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Fifteen letters
[ Fifteen Letters ][ Introduction ]
1954: [ June 5 ][ June 15 ][ June 26 ][ July 10 ][ July 27 ][ Aug. 1 ][ Aug. 11 ]
[ Sept. 18 ][ Sept. 30 ][ Oct. 29 ][ Nov. 3 ][ Nov. 11 ][ Dec. 13 ]
1955: [ Jan. 23 ][ Feb. 20 ]
[ Epilogue ]

about 18 Sep 54
aren't too sure

Hi Everybody

Apparently my pen got lost in the shuffle. Hence this graphite dispenser will have to suffice.

I just consulted (isn't that an ill-fitting word for such a simple procedure) my pocket calendar and with a minimum of finger counting and rough estimating I find that today really is the 18th and much more pleasant to think about, tomorrow is Sunday. Very pleasant indeed. But my new assignment. I can almost say I rotated. This is very similar to a stateside assignment. We live in quonset huts which are as good as barracks. It is crowded and uniform like a barracks. Cots (with mattresses [air & regular], pillows, pillow cases, white sheets) all in a row, shoes shined and lined, foot lockers colored grey and against the wall, and mosquito nets all tight (which necessitates improper erection of the ugly lifesavers).

Hospital. Note missing roof and top floorThe hospital is a big (as big as Franklin County Hospital) 3 story building originally 4 story and now with top story windows and roof missing. The rest has been repaired and is in fine shape. Cement walks, real doors, tile roofs, glass windows, thick brick walls, steady city electricity and a good shower (which broke down upon our arrival and has furnished only cold water since [the guys that haven't been up in Division cry like they've been abused when the water is cold])

We eat mediocre food in the hospital, providing and cleaning only our silverware. However there is a line which is foreign and disagreeable to me.

Chemistry section Entomology sectionThe lab is quite an outfit. It is in the same compound as the 121 Evac but attached only for food & quarters. The lab proper is located in a large, one-story brick building behind the hospital. This lab detachment consists of several branches: Hq. (as always), Chemistry, Pathology, Serology, Bacteriology (and related works as parisitology and a couple others), Entomology, and Supply. Attached to this detachment is a photo-developing unit to develop x-rays and any other Medical photographs that there may be.

Our Entomology unit has an L shaped room in the rear of the building. For men we have SFC Wilson and 3 of us Pfcs. In addition is an Entomologist, 1st Lt. Equipment is a typewriter, 6 to 8 microscopes (and they are excellent scopes too) and odds and ends of materials necessary for mounting insect specimens and identifying them.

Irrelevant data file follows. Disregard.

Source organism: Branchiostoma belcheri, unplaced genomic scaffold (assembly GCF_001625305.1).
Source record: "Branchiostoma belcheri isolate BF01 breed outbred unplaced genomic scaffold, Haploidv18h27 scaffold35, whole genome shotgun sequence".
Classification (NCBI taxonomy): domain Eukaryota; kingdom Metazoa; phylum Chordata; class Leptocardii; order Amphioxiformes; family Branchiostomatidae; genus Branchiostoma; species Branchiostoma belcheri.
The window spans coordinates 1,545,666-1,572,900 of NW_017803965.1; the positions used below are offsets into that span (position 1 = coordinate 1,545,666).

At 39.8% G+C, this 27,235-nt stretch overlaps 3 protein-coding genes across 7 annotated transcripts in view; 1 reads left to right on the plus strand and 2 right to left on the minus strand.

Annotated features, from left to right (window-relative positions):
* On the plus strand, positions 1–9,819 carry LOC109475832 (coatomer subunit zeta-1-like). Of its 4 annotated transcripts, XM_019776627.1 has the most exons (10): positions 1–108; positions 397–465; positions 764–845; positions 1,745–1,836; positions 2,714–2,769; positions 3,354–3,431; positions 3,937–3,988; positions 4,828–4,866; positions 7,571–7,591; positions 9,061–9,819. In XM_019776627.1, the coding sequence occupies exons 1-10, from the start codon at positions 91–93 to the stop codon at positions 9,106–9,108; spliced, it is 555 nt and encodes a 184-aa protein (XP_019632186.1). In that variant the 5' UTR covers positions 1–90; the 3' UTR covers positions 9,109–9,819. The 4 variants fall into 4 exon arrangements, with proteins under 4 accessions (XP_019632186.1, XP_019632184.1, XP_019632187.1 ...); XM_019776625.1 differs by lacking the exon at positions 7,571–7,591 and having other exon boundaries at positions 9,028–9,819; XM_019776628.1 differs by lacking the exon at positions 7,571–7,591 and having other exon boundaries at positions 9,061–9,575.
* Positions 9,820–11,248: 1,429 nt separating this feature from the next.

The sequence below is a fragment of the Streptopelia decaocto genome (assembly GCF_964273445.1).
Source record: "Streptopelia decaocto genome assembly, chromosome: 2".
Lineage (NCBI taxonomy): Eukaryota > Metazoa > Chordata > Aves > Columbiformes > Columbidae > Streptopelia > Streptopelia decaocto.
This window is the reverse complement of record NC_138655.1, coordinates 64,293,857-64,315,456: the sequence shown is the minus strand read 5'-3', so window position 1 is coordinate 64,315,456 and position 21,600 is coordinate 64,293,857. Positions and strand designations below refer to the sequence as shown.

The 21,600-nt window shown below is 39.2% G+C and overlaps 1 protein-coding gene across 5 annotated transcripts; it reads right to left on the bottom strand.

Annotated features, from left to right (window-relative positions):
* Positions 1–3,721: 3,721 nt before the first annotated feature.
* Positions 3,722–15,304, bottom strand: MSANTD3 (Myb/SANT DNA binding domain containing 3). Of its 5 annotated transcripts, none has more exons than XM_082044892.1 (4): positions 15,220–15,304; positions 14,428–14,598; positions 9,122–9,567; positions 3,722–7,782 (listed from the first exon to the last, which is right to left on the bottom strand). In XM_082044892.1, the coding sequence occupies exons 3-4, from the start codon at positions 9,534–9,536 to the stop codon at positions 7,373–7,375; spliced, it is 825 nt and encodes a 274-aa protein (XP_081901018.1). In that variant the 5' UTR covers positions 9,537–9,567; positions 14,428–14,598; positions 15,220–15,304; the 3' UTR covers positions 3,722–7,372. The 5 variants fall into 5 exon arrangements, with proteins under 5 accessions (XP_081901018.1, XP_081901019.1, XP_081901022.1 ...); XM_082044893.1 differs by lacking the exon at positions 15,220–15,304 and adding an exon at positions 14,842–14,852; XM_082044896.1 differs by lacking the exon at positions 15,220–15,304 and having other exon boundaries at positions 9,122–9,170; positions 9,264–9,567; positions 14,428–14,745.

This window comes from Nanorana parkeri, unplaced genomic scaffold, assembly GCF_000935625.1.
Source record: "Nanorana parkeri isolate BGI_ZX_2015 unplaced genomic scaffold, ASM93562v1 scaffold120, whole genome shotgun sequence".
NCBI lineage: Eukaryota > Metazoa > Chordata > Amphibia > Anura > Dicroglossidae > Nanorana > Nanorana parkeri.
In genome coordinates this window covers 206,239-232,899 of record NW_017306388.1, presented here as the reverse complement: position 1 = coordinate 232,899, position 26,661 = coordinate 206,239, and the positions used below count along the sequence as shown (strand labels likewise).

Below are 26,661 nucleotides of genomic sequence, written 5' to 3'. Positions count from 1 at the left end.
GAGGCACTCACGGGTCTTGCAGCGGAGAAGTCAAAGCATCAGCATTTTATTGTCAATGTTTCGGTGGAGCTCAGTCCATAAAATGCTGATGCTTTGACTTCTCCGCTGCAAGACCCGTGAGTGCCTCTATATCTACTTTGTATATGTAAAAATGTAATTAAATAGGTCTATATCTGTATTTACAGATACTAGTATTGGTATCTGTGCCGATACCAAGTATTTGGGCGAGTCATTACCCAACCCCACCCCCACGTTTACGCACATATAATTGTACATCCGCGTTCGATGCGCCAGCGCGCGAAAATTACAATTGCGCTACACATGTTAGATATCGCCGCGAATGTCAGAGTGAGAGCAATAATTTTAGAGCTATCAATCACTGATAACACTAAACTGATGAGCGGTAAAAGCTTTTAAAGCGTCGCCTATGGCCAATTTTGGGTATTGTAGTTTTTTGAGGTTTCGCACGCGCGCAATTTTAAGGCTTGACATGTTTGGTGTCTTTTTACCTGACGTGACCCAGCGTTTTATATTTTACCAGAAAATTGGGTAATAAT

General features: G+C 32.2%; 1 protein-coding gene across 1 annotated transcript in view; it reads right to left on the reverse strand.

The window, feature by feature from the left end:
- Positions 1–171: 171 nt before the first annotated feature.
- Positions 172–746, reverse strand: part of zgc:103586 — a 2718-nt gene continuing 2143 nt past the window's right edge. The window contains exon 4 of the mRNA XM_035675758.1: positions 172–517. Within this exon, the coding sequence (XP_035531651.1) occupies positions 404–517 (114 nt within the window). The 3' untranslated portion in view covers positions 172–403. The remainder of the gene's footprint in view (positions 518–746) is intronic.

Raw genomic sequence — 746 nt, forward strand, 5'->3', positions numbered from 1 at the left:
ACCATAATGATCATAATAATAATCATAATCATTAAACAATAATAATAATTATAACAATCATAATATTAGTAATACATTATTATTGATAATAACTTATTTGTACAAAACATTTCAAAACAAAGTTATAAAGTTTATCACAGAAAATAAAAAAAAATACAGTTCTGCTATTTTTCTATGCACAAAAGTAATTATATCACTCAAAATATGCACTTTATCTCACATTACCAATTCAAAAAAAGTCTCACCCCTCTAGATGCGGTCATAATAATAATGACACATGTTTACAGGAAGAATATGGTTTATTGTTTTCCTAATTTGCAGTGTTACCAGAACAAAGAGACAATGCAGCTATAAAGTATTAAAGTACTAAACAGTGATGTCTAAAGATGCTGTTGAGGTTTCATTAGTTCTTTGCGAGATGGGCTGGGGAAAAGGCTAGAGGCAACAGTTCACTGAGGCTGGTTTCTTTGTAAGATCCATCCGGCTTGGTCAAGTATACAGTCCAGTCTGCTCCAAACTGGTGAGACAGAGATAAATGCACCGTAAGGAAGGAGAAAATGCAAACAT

Us EM mount specimens for identification by the Lt. At present we are mounting and iden. mosquito larvae from all over Korea that were collected during the last three years. The purpose of it all, I am told, is to get an idea of what, where, what time of year, and how the numbers, types etc. of mosquitoes correlate with records of various types of diseases caused by squiters.

Totman at his microscopeI personally am somewhat disgusted at it. I can't see the importance of the darned work and don't particularly care about the work. It is boring, repititious, demanding of fine and patient work, and not requiring any great amount of learning or ability. But I'm stuck with it so I'll just have to make the best of it.

I was lucky in getting that first stripe up in N. Korea. Down here Pfc's are scarce, but the others are fairly numerous. By spring I should have Corporal. However, in this here man's army no amount of guess work is of any avail so next spring I'll tell you all about it.

In many ways it is nice to get back to Civilization. No more slickie boys to steal you blind in the middle of the night.

No artillery practice to wake you up, no alerts to send you scurrying for the foxhole, no complete absence of all but peasant civilian life, no flapping tents, no dirty strangle sheet to get twisted in.

But a lot of the things I will miss so that next spring I may want to go back (after the cold winter has been spent in a quonset hut). In summer the tents are cooler. They are more homely and comfortable and friendly. The work is more interesting. The people, for all their roughness and lack of the cosmopolitan social graces, are more friendly, less conceited, more bare human goodness, and less hard to get along with. The air is fresher and doesn't stink as much. The movies, altho not as enjoyable are, like the EM club, free of charge. This is a softer life, that one is more satisfactory.

YongdungpoWe are located near Yong Dong-Po about 3 miles out of Seoul proper. We have Class A passes to go outside of the compound, but it is like leaving an oasis to wander in the desert, so I believe that I'll not be drawing my pass too often.

One interesting note concerns the latrine. Up in a division, we'd dig and fill and dig again. Down here we have a cement floored building with a long wooden many-holed box built over a large deep cement pit. Outside the small long building are "man-holes" into the pit. Koreans with their "honey-buckets" pull up and remove the fertilizer, transport it to the rice-paddies and make good use of it. Saves many diggings and stabilizes Korean economy. I'll have to get a shot of the honey bucket one of these days.

A man using a honey-bucketHere we have a wonderful library of 3000 volumes and numerous periodicals. Makes my traveling library needless, if pleasant to have. So I'll read my own anyway.

Guess I'll close now and take a look at the lab.

Bye now,
Connie

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